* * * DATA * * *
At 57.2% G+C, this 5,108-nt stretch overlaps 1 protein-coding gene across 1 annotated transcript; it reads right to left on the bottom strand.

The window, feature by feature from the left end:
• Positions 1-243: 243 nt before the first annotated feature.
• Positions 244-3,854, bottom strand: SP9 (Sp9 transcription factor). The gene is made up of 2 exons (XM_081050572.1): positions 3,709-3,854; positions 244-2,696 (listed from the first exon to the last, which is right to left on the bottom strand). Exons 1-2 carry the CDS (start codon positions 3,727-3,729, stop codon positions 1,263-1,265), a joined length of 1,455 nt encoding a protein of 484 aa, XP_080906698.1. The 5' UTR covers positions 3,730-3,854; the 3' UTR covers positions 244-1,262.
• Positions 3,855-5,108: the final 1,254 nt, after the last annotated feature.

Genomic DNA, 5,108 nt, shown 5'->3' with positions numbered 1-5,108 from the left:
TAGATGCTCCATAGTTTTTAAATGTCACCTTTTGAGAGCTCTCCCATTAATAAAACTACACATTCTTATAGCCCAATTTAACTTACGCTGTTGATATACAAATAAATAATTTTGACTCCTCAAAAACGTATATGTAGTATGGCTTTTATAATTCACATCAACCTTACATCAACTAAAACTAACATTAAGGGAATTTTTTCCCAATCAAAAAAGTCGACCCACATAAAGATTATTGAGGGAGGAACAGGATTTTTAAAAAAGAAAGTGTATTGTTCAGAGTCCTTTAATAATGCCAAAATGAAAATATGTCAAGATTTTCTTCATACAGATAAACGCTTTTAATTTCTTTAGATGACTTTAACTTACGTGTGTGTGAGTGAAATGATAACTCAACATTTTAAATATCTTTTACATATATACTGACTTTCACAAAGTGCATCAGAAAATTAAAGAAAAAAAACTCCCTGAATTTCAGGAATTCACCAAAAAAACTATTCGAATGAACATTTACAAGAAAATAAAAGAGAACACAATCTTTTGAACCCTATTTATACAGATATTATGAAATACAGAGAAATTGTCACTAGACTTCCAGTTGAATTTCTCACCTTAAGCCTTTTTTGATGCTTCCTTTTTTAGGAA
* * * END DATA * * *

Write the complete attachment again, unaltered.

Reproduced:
At 57.2% G+C, this 5,108-nt stretch overlaps 1 protein-coding gene across 1 annotated transcript; it reads right to left on the bottom strand.

The window, feature by feature from the left end:
• Positions 1-243: 243 nt before the first annotated feature.
• Positions 244-3,854, bottom strand: SP9 (Sp9 transcription factor). The gene is made up of 2 exons (XM_081050572.1): positions 3,709-3,854; positions 244-2,696 (listed from the first exon to the last, which is right to left on the bottom strand). Exons 1-2 carry the CDS (start codon positions 3,727-3,729, stop codon positions 1,263-1,265), a joined length of 1,455 nt encoding a protein of 484 aa, XP_080906698.1. The 5' UTR covers positions 3,730-3,854; the 3' UTR covers positions 244-1,262.
• Positions 3,855-5,108: the final 1,254 nt, after the last annotated feature.

Genomic DNA, 5,108 nt, shown 5'->3' with positions numbered 1-5,108 from the left:
TAGATGCTCCATAGTTTTTAAATGTCACCTTTTGAGAGCTCTCCCATTAATAAAACTACACATTCTTATAGCCCAATTTAACTTACGCTGTTGATATACAAATAAATAATTTTGACTCCTCAAAAACGTATATGTAGTATGGCTTTTATAATTCACATCAACCTTACATCAACTAAAACTAACATTAAGGGAATTTTTTCCCAATCAAAAAAGTCGACCCACATAAAGATTATTGAGGGAGGAACAGGATTTTTAAAAAAGAAAGTGTATTGTTCAGAGTCCTTTAATAATGCCAAAATGAAAATATGTCAAGATTTTCTTCATACAGATAAACGCTTTTAATTTCTTTAGATGACTTTAACTTACGTGTGTGTGAGTGAAATGATAACTCAACATTTTAAATATCTTTTACATATATACTGACTTTCACAAAGTGCATCAGAAAATTAAAGAAAAAAAACTCCCTGAATTTCAGGAATTCACCAAAAAAACTATTCGAATGAACATTTACAAGAAAATAAAAGAGAACACAATCTTTTGAACCCTATTTATACAGATATTATGAAATACAGAGAAATTGTCACTAGACTTCCAGTTGAATTTCTCACCTTAAGCCTTTTTTGATGCTTCCTTTTTTAGGAA